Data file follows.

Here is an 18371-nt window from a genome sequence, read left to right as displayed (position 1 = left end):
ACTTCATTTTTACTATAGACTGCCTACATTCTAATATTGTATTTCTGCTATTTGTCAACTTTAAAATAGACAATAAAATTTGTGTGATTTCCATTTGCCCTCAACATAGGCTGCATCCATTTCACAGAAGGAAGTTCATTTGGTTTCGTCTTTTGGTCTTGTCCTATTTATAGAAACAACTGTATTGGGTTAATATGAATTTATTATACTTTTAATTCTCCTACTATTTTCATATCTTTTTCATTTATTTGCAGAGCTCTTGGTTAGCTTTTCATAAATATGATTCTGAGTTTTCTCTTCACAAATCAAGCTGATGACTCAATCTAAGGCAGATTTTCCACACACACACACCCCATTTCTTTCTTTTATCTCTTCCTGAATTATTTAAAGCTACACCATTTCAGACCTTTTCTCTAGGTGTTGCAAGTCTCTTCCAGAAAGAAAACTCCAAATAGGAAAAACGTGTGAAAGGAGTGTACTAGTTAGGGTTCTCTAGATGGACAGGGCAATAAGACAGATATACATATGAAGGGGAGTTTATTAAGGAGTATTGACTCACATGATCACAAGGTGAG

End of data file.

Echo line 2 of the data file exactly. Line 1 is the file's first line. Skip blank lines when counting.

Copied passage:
ACTTCATTTTTACTATAGACTGCCTACATTCTAATATTGTATTTCTGCTATTTGTCAACTTTAAAATAGACAATAAAATTTGTGTGATTTCCATTTGCCCTCAACATAGGCTGCATCCATTTCACAGAAGGAAGTTCATTTGGTTTCGTCTTTTGGTCTTGTCCTATTTATAGAAACAACTGTATTGGGTTAATATGAATTTATTATACTTTTAATTCTCCTACTATTTTCATATCTTTTTCATTTATTTGCAGAGCTCTTGGTTAGCTTTTCATAAATATGATTCTGAGTTTTCTCTTCACAAATCAAGCTGATGACTCAATCTAAGGCAGATTTTCCACACACACACACCCCATTTCTTTCTTTTATCTCTTCCTGAATTATTTAAAGCTACACCATTTCAGACCTTTTCTCTAGGTGTTGCAAGTCTCTTCCAGAAAGAAAACTCCAAATAGGAAAAACGTGTGAAAGGAGTGTACTAGTTAGGGTTCTCTAGATGGACAGGGCAATAAGACAGATATACATATGAAGGGGAGTTTATTAAGGAGTATTGACTCACATGATCACAAGGTGAG